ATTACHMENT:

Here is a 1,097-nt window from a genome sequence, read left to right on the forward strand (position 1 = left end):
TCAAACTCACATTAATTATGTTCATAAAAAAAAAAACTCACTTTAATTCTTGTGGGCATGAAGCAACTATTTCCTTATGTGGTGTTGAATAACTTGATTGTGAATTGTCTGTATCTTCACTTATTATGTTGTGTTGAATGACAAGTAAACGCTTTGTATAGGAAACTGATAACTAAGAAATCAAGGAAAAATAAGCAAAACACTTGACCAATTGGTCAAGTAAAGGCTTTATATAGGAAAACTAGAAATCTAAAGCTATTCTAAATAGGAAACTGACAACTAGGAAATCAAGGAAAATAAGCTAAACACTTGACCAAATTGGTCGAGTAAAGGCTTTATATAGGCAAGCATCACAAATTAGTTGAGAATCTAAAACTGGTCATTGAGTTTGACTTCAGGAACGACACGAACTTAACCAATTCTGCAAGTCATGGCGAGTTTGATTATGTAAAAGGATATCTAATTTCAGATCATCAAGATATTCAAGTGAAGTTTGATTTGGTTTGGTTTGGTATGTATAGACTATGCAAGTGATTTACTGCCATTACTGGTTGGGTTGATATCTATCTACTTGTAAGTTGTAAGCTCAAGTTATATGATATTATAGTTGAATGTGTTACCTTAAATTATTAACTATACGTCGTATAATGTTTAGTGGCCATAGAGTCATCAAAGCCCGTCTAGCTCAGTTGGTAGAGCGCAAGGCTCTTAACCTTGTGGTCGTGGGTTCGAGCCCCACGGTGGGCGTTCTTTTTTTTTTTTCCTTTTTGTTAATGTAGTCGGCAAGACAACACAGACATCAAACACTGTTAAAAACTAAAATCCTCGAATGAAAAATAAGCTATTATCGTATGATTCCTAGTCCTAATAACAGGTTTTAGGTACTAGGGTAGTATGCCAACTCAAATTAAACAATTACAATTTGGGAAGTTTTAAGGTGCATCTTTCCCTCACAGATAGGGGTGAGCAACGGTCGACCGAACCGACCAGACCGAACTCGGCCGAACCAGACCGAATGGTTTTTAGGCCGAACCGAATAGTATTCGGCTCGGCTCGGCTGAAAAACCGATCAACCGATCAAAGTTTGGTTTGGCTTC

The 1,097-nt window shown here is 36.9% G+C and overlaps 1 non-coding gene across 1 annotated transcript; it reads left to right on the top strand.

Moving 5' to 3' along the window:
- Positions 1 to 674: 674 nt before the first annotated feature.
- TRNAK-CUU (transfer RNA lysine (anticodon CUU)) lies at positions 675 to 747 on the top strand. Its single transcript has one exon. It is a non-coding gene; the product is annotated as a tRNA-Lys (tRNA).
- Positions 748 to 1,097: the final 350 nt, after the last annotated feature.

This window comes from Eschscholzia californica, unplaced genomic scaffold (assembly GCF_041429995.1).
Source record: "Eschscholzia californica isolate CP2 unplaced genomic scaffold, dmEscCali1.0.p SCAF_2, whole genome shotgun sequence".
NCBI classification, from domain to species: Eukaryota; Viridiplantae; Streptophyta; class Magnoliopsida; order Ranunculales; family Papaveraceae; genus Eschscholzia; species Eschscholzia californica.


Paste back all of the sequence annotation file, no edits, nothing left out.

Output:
Here is a 1,097-nt window from a genome sequence, read left to right on the forward strand (position 1 = left end):
TCAAACTCACATTAATTATGTTCATAAAAAAAAAAACTCACTTTAATTCTTGTGGGCATGAAGCAACTATTTCCTTATGTGGTGTTGAATAACTTGATTGTGAATTGTCTGTATCTTCACTTATTATGTTGTGTTGAATGACAAGTAAACGCTTTGTATAGGAAACTGATAACTAAGAAATCAAGGAAAAATAAGCAAAACACTTGACCAATTGGTCAAGTAAAGGCTTTATATAGGAAAACTAGAAATCTAAAGCTATTCTAAATAGGAAACTGACAACTAGGAAATCAAGGAAAATAAGCTAAACACTTGACCAAATTGGTCGAGTAAAGGCTTTATATAGGCAAGCATCACAAATTAGTTGAGAATCTAAAACTGGTCATTGAGTTTGACTTCAGGAACGACACGAACTTAACCAATTCTGCAAGTCATGGCGAGTTTGATTATGTAAAAGGATATCTAATTTCAGATCATCAAGATATTCAAGTGAAGTTTGATTTGGTTTGGTTTGGTATGTATAGACTATGCAAGTGATTTACTGCCATTACTGGTTGGGTTGATATCTATCTACTTGTAAGTTGTAAGCTCAAGTTATATGATATTATAGTTGAATGTGTTACCTTAAATTATTAACTATACGTCGTATAATGTTTAGTGGCCATAGAGTCATCAAAGCCCGTCTAGCTCAGTTGGTAGAGCGCAAGGCTCTTAACCTTGTGGTCGTGGGTTCGAGCCCCACGGTGGGCGTTCTTTTTTTTTTTTCCTTTTTGTTAATGTAGTCGGCAAGACAACACAGACATCAAACACTGTTAAAAACTAAAATCCTCGAATGAAAAATAAGCTATTATCGTATGATTCCTAGTCCTAATAACAGGTTTTAGGTACTAGGGTAGTATGCCAACTCAAATTAAACAATTACAATTTGGGAAGTTTTAAGGTGCATCTTTCCCTCACAGATAGGGGTGAGCAACGGTCGACCGAACCGACCAGACCGAACTCGGCCGAACCAGACCGAATGGTTTTTAGGCCGAACCGAATAGTATTCGGCTCGGCTCGGCTGAAAAACCGATCAACCGATCAAAGTTTGGTTTGGCTTC

The 1,097-nt window shown here is 36.9% G+C and overlaps 1 non-coding gene across 1 annotated transcript; it reads left to right on the top strand.

Moving 5' to 3' along the window:
- Positions 1 to 674: 674 nt before the first annotated feature.
- TRNAK-CUU (transfer RNA lysine (anticodon CUU)) lies at positions 675 to 747 on the top strand. Its single transcript has one exon. It is a non-coding gene; the product is annotated as a tRNA-Lys (tRNA).
- Positions 748 to 1,097: the final 350 nt, after the last annotated feature.

This window comes from Eschscholzia californica, unplaced genomic scaffold (assembly GCF_041429995.1).
Source record: "Eschscholzia californica isolate CP2 unplaced genomic scaffold, dmEscCali1.0.p SCAF_2, whole genome shotgun sequence".
NCBI classification, from domain to species: Eukaryota; Viridiplantae; Streptophyta; class Magnoliopsida; order Ranunculales; family Papaveraceae; genus Eschscholzia; species Eschscholzia californica.